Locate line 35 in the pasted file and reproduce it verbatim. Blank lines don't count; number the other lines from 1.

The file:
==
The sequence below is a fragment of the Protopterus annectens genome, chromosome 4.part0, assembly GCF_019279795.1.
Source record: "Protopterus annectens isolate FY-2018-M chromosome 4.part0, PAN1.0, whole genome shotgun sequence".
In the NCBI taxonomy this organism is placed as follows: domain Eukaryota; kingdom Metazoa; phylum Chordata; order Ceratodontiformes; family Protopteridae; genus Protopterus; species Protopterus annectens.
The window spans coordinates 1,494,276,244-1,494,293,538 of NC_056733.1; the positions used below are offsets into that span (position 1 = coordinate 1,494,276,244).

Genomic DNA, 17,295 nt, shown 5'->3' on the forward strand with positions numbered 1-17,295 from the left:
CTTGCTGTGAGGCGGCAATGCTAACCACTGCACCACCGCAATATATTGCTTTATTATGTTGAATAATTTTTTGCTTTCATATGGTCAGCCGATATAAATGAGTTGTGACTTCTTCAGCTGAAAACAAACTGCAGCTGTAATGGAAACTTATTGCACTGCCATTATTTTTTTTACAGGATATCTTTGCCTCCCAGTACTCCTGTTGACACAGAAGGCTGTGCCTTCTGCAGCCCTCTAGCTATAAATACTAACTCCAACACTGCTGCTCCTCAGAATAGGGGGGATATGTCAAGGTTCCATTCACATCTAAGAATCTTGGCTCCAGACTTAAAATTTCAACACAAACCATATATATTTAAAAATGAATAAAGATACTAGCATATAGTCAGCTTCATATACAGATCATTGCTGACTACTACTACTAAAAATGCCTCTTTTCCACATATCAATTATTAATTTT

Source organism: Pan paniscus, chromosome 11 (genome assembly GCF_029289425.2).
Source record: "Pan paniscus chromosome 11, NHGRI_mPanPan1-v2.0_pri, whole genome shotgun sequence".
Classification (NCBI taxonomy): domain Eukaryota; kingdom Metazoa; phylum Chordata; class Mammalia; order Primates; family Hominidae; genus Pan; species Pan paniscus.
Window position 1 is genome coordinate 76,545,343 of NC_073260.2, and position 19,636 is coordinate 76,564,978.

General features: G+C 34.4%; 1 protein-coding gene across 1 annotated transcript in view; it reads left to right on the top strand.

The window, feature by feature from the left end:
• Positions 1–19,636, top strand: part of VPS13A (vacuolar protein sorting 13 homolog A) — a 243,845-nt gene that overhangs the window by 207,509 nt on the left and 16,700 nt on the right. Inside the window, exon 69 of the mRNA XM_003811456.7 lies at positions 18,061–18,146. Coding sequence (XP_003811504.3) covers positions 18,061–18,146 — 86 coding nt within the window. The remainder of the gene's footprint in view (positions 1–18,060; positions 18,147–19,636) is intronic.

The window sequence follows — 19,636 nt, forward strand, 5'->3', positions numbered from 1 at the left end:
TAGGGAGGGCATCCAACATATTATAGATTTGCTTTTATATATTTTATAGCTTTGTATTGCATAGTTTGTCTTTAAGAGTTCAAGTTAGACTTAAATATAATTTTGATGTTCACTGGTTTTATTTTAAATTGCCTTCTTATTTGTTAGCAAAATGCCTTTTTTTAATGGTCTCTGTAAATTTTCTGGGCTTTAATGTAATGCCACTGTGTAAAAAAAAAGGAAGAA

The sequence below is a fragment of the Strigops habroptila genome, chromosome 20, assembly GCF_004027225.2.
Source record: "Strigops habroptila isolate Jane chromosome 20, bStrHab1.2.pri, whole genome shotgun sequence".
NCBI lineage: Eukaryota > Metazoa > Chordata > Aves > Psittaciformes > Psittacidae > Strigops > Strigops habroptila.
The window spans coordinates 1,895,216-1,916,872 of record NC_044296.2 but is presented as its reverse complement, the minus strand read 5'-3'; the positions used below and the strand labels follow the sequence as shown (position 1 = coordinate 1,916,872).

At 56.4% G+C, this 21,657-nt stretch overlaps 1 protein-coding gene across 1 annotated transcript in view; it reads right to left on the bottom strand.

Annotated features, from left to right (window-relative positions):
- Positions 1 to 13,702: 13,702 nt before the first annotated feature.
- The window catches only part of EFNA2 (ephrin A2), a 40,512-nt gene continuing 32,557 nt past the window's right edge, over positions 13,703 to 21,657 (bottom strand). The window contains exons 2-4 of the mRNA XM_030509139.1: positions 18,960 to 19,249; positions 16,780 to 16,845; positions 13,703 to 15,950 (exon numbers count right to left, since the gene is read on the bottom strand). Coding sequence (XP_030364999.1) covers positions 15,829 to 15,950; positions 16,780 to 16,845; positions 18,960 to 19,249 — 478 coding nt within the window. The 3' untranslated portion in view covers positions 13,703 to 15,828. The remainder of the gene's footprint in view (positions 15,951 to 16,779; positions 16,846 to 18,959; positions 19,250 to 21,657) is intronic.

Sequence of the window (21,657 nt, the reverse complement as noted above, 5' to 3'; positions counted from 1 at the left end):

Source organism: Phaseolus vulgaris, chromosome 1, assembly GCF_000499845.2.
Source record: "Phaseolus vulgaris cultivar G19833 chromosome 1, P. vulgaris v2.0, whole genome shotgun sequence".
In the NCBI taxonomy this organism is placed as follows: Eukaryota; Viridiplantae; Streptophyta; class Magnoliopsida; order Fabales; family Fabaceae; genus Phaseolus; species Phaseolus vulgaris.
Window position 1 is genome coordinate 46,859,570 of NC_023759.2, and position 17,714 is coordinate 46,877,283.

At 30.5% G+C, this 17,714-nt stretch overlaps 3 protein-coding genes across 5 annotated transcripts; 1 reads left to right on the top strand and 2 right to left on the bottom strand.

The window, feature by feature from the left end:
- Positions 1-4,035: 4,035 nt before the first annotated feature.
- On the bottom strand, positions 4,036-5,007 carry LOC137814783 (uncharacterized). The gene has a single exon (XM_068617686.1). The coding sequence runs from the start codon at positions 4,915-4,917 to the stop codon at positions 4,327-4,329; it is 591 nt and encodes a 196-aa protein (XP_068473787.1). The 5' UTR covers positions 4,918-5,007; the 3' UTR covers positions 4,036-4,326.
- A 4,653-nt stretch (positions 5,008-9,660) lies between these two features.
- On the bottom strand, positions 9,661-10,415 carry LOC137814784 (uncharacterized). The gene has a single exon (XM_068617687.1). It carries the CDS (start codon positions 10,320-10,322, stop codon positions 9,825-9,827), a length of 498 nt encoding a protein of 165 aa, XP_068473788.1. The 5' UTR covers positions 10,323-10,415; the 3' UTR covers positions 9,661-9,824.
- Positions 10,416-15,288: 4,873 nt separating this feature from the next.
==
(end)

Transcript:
- Positions 10,416-15,288: 4,873 nt separating this feature from the next.